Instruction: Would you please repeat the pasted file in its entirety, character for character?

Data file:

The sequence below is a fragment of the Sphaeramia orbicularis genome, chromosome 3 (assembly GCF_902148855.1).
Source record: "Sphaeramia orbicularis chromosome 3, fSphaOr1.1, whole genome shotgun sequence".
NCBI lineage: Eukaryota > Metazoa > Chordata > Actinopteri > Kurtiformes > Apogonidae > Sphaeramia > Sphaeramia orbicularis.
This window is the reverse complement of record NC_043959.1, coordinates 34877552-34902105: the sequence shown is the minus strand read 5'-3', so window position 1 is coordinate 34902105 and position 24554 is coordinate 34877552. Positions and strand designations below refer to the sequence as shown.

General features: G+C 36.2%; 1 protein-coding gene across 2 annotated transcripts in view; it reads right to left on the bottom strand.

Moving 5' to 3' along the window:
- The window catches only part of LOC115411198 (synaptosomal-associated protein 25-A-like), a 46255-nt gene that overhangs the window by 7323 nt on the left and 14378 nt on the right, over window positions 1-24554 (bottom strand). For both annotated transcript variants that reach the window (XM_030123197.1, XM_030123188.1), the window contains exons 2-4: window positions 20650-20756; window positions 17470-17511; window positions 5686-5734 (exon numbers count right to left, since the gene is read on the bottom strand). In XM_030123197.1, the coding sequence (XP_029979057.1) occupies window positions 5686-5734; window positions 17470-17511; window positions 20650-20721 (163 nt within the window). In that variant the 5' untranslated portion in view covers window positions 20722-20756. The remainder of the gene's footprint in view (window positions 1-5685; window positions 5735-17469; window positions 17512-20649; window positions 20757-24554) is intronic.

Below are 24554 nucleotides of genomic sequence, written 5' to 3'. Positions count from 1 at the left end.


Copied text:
The sequence below is a fragment of the Sphaeramia orbicularis genome, chromosome 3 (assembly GCF_902148855.1).
Source record: "Sphaeramia orbicularis chromosome 3, fSphaOr1.1, whole genome shotgun sequence".
NCBI lineage: Eukaryota > Metazoa > Chordata > Actinopteri > Kurtiformes > Apogonidae > Sphaeramia > Sphaeramia orbicularis.
This window is the reverse complement of record NC_043959.1, coordinates 34877552-34902105: the sequence shown is the minus strand read 5'-3', so window position 1 is coordinate 34902105 and position 24554 is coordinate 34877552. Positions and strand designations below refer to the sequence as shown.

General features: G+C 36.2%; 1 protein-coding gene across 2 annotated transcripts in view; it reads right to left on the bottom strand.

Moving 5' to 3' along the window:
- The window catches only part of LOC115411198 (synaptosomal-associated protein 25-A-like), a 46255-nt gene that overhangs the window by 7323 nt on the left and 14378 nt on the right, over window positions 1-24554 (bottom strand). For both annotated transcript variants that reach the window (XM_030123197.1, XM_030123188.1), the window contains exons 2-4: window positions 20650-20756; window positions 17470-17511; window positions 5686-5734 (exon numbers count right to left, since the gene is read on the bottom strand). In XM_030123197.1, the coding sequence (XP_029979057.1) occupies window positions 5686-5734; window positions 17470-17511; window positions 20650-20721 (163 nt within the window). In that variant the 5' untranslated portion in view covers window positions 20722-20756. The remainder of the gene's footprint in view (window positions 1-5685; window positions 5735-17469; window positions 17512-20649; window positions 20757-24554) is intronic.

Below are 24554 nucleotides of genomic sequence, written 5' to 3'. Positions count from 1 at the left end.